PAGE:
Q: Who needs what your organization provides the most and why?

A: Youth sports – our youngest athletes have the least experienced coaches and virtually no athletic trainers at their events. Coaches, parents and athletes themselves need to understand basic concussion signs and symptoms to recognize in oneself but also very importantly in one’s teammates.

Q: What are the keys to solving the concussion crisis?

A: Here are some key steps any adult can take to become a resource when a head injury takes place. You can save a life.

  1. Stay calm.
  2. Click these links to learn:
  3. Take the free CDC online concussion courses – takes 20 minutes:

As a community, we need to take these key steps:

  1. Fund full-time athletic trainers in every school along with school nurses.
  2. Launch national youth database like InjureFREE.com in every k-12 school for the school year 2013-2014, and see what is really happening out there.
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Concussions: A Parent’s Persepctive

By David Bookstaff

(Editor’s Note: The writer is the VP of Operations for Sports Brain (www.sportsbrain.com). The article is reprinted from the company’s March newsletter)

As a part of the Sports Brain team, I recently attended
both the American Football Coaches Association
(AFCA) Convention in Indianapolis and the National
Soccer Coaches Association of America (NSCAA)
Convention in Philadelphia. I was excited to attend
these events for three reasons:

• First, I was anticipating a great response from
attendees about the work we are doing.

• Second, I was excited to be able to see and meet
top level coaches and former athletes that I have
watched on the sidelines and in games for many
years.

• Finally, as a parent with kids who are athletically
involved. I was excited to gain insight into the
perspectives of coaches and organizations.

Looking back now, I was not disappointed by my
expectations and I learned some valuable lessons.

Overall, the conference attendees loved what we
were doing. Former athletes and coaches of all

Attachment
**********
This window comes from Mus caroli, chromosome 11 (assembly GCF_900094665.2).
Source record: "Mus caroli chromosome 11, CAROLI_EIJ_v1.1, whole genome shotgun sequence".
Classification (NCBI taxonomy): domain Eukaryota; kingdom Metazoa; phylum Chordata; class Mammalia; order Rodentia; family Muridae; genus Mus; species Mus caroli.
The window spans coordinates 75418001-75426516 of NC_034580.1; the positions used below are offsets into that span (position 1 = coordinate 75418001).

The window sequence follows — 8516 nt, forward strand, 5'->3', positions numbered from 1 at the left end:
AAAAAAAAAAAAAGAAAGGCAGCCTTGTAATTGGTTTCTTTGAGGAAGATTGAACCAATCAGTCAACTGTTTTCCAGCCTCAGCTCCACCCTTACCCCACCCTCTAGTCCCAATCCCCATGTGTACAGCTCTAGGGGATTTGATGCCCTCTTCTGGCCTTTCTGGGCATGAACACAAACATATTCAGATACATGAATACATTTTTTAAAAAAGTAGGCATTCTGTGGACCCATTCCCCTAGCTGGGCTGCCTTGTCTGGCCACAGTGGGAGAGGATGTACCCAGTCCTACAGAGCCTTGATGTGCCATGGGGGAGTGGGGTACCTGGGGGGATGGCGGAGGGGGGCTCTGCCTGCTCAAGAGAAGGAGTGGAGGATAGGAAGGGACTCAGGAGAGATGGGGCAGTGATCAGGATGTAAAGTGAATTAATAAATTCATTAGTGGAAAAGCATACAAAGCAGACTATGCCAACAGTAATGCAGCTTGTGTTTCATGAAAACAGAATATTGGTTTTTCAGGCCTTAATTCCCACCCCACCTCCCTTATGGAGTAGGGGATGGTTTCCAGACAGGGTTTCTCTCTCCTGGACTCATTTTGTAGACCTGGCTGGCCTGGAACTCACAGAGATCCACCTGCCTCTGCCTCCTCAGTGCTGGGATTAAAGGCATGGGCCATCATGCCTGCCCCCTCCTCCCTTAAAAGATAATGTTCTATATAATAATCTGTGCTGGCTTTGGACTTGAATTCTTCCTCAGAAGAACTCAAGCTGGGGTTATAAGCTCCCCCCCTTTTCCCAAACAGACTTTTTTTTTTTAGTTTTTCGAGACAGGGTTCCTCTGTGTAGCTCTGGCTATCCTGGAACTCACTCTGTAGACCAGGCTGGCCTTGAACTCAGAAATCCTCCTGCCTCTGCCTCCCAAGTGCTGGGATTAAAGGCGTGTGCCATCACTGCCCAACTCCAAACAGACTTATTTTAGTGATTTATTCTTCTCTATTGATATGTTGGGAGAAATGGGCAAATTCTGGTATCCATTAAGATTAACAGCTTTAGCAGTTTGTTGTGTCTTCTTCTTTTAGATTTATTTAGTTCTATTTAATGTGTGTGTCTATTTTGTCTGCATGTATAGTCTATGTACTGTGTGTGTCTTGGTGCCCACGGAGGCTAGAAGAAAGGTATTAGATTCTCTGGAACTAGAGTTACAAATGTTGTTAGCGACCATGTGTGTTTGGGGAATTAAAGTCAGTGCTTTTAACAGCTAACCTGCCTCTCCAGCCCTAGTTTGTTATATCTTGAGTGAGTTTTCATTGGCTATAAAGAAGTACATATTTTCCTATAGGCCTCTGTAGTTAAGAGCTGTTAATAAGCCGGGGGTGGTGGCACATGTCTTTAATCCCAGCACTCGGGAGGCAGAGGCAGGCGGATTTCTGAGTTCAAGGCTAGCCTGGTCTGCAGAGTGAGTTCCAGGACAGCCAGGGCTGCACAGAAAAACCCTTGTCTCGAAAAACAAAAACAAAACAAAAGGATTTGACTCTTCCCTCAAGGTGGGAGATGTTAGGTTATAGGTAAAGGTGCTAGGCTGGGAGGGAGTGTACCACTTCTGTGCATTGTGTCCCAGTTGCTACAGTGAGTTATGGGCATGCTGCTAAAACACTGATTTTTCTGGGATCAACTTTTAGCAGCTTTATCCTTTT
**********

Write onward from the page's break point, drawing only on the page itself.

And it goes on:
levels stopped by and commented on the need for
our services and the desire to work with us. It was
not uncommon for a former athlete to say, “I wish you
were around when I was playing.” My experience
meeting former athletes and coaches was equally
rewarding. I had the privilege of meeting several
current and retired elite collegiate coaches and they
were all friendly and interested in what was going
on in the concussion world. They acknowledged
that times have changed and will continue to change
as we learn more and more about the dangers of
multiple concussions and head injury. It was great to
see the interest in our work and gain a perspective
on how much the concussion knowledge has
developed in the past 20 years. We also heard
from people who had been around their sports for a
long time about how much has changed in terms of
concussion awareness in even the last 5 to 10 years.

The most interesting part for me, however, came
on the final day of NSCAA, after a special event
honoring the Collegiate All-Americans. Many of the
All-Americans, and their parents, walked through
the exhibit hall. Almost every family walking by our
booth stopped to talk to us. Each had a personal
story about concussions and the damage the
concussions caused to them personally or to a
teammate. The parents, in general, commented
that soccer has been a tremendous experience for
their children, teaching them great life lessons and
opening many doors. For some, college would never
have been an option if they did not receive a soccer
scholarship. At the same time, there was a recurring
theme that as great as the game has been for them,
few expected playing soccer to be a viable career.

Statistically, the odds are overwhelmingly against
becoming a professional athlete. There are a lot
of kids playing soccer and as the kids grow and
develop, fewer and fewer make it to the next level.

We always encourage kids to keep developing
because if you work hard enough, practice to
develop the right skills, have the athleticism and stay
healthy you might just make it. But it is important
for the parents to understand the long odds of all
of those elements falling into place because that
knowledge will help them recognize the importance
of concussion management, since most of their kids
will not have a professional soccer career.

The parents believe, rather strongly, that we
have to fight concussions and we have to protect
our children by insisting on the development of
concussion management programs for all athletes.